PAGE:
Business Secretary Greg Clark is to bring proceedings against former directors of the collapsed charity Kids Company charity to have them banned from company directorships.
The Insolvency Service names former chief executive Camila Batmanghelidjh, Alan Yentob and seven others.
Kids Company – which provided support to deprived and vulnerable children – closed down in August 2015 following allegations of mismanagement.
The bans would be for up to six years.
The list of nine directors includes Mr Yentob, who was creative director at the BBC at the time of the charity’s collapse.
The proceedings name all nine former directors; Sunetra Devi Atkinson, Erica Jane Bolton, Richard Gordonn Handover, Vincent Gerald O’Brien, Francesca Mary Robinson, Jane Tyler, Andrew Webster and Alan Yentob,” said the Insolvency Service statement.
“The former chief executive Camila Batmanghelidjh was not formally a director at the time the charity collapsed. However, the proceedings will allege that she acted as a de facto director and should therefore also be disqualified from running or controlling other companies.”
“We can confirm that the Insolvency Service has written to the former directors of Keeping Kids Company informing them that the Business Secretary intends to bring proceedings to have them disqualified from running or controlling companies for periods of between two-and-a-half and six years.
“As this matter will now be tested in the Court, it is not appropriate to comment further.”
Founded in 1996 in south London, Kids Company employed more than 600 people, with high-profile supporters including former Prime Minister David Cameron.
The charity relied heavily on public money. In its last set of published accounts, for 2013, the government provided £4m, about one-fifth of its annual £20m funding.
When it closed in August 2015, the charity said its finances had become stretched because of the number of children “pouring” through its doors for help. But donors had been steadily withdrawing support, alarmed by stories of alleged mismanagement.
Earlier that summer, the charity had said it wanted to restructure and had sought new funds from the government and donors.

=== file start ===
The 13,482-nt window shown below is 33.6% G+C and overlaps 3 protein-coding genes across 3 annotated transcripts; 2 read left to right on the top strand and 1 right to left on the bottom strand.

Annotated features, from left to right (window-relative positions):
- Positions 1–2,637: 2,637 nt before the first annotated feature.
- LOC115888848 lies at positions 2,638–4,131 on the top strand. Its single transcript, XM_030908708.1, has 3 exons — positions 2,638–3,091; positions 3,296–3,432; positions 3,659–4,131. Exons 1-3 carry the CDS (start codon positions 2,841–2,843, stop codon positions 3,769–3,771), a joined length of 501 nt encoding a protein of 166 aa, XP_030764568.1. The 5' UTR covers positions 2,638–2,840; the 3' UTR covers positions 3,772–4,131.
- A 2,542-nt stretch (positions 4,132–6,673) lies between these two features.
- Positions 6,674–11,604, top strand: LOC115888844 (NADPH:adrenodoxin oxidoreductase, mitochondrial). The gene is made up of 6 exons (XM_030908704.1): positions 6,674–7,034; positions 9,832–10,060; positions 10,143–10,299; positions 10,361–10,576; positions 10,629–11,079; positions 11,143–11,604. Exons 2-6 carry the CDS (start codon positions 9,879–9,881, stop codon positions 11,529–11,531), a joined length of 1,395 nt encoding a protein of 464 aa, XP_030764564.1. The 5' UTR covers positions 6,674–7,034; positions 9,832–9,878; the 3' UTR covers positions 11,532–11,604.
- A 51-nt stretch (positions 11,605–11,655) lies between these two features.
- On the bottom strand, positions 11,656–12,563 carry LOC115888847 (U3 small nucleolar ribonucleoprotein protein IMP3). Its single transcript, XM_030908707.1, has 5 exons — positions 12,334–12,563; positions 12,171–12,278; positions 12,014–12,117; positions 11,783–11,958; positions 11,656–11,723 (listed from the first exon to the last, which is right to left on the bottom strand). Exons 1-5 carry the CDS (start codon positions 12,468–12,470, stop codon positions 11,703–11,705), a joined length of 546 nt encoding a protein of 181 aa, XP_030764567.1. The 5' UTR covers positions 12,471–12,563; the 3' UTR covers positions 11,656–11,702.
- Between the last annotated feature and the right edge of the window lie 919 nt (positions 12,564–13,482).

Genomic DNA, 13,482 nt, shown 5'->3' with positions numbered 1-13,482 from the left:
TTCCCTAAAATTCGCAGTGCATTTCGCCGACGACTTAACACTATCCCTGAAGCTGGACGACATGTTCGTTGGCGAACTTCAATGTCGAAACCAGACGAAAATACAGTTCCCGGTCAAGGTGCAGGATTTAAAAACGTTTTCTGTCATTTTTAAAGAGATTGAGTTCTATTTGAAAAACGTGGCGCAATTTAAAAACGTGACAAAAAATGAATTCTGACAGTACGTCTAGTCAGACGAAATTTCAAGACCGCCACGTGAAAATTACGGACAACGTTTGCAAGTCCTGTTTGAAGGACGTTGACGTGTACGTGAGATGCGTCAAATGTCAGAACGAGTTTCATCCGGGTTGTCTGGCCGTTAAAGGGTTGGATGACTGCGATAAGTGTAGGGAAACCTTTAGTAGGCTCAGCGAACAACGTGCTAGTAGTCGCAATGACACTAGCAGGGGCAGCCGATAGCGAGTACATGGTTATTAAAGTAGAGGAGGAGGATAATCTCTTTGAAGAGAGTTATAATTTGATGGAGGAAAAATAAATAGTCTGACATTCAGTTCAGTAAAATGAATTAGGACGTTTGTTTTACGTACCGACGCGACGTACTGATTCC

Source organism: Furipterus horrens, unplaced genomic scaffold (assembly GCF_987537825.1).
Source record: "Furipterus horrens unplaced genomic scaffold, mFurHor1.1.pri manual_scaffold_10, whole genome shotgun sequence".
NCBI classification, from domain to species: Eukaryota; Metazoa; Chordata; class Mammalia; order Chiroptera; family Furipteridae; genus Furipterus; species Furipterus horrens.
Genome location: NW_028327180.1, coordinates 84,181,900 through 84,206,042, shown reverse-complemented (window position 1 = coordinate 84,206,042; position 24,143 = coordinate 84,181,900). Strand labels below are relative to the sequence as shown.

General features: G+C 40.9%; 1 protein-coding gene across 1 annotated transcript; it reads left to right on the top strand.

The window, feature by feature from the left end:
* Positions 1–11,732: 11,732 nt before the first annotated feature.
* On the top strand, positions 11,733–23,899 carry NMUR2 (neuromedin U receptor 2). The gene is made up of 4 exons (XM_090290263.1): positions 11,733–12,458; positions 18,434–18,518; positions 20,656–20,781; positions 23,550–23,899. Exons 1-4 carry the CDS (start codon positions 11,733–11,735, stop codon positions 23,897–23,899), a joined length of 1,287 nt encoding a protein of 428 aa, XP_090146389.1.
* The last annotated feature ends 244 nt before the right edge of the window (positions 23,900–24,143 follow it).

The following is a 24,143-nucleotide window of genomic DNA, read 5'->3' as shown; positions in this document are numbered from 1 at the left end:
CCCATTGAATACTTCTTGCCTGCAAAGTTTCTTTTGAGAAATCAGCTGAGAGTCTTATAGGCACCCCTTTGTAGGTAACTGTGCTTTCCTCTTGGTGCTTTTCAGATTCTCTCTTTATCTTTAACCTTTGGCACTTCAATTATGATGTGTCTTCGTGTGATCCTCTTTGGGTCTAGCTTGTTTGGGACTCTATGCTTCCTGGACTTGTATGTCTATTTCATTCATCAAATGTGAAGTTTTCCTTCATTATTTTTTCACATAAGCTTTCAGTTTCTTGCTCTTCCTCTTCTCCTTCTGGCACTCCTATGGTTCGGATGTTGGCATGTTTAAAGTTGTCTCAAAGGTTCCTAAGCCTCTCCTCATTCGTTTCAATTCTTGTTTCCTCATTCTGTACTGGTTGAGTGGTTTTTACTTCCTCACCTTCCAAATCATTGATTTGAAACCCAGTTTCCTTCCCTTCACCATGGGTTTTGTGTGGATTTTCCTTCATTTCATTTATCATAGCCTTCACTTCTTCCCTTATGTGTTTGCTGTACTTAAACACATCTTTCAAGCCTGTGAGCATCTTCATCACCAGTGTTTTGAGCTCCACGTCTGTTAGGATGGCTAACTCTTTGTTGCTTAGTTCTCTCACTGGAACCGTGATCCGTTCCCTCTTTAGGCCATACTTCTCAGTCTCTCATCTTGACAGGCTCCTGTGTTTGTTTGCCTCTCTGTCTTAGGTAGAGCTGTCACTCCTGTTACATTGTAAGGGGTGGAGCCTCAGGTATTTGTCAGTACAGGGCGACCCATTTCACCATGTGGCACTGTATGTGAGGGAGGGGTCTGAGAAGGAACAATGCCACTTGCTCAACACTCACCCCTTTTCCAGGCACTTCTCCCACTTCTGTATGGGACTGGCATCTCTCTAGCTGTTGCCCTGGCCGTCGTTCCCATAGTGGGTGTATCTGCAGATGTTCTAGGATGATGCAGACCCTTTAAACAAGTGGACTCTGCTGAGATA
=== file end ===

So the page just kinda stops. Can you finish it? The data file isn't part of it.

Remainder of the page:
But it closed, with ministers saying they wanted to recover a £3m grant they had given to the charity a week before.
Kids Company troubles timeline
June 2015: Local authorities in London are warned the charity is having financial difficulties
29 June: Ministers Oliver Letwin and Matthew Hancock approve a £3m government grant despite concerns being raised
2 July: It emerges the charity has been told it will not get more public funding unless its chief executive, Ms Batmanghelidjh, is replaced
3 July: Ms Batmanghelidjh announces she is to step down, but denies the charity has been mismanaged
31 July: The BBC learns an investigation into allegations involving Kids Company has been launched by the Metropolitan Police
4 August: Sources tell BBC Newsnight the charity is to close and the Cabinet Office is to try to reclaim the £3m
5 August: The charity confirms it has closed
6 August: Former staff allege it failed in its handling of allegations of serious incidents, including sexual assaults
7 August: David Cameron says the closure is “sad” but defends the £3m grant
14 October: Documents suggest the problems at Kids Company were raised with trustees as early as 2002
15 October: Ms Batmanghelidjh and chairman Alan Yentob give evidence to MPs and again deny the charity was badly run
3 December: Mr Yentob resigns as the BBC’s creative director in the wake of controversy over his role at Kids Company
28 January 2016: The Met Police investigation into allegations of abuse is closed
24 April 2017: The Insolvency Service writes to lawyers acting for Kids Company’s former board members to warn them that it is minded to pursue disqualification proceedings against them
31 July 2017: The Insolvency Service announces it plans to bring proceedings against former directors of the collapsed charity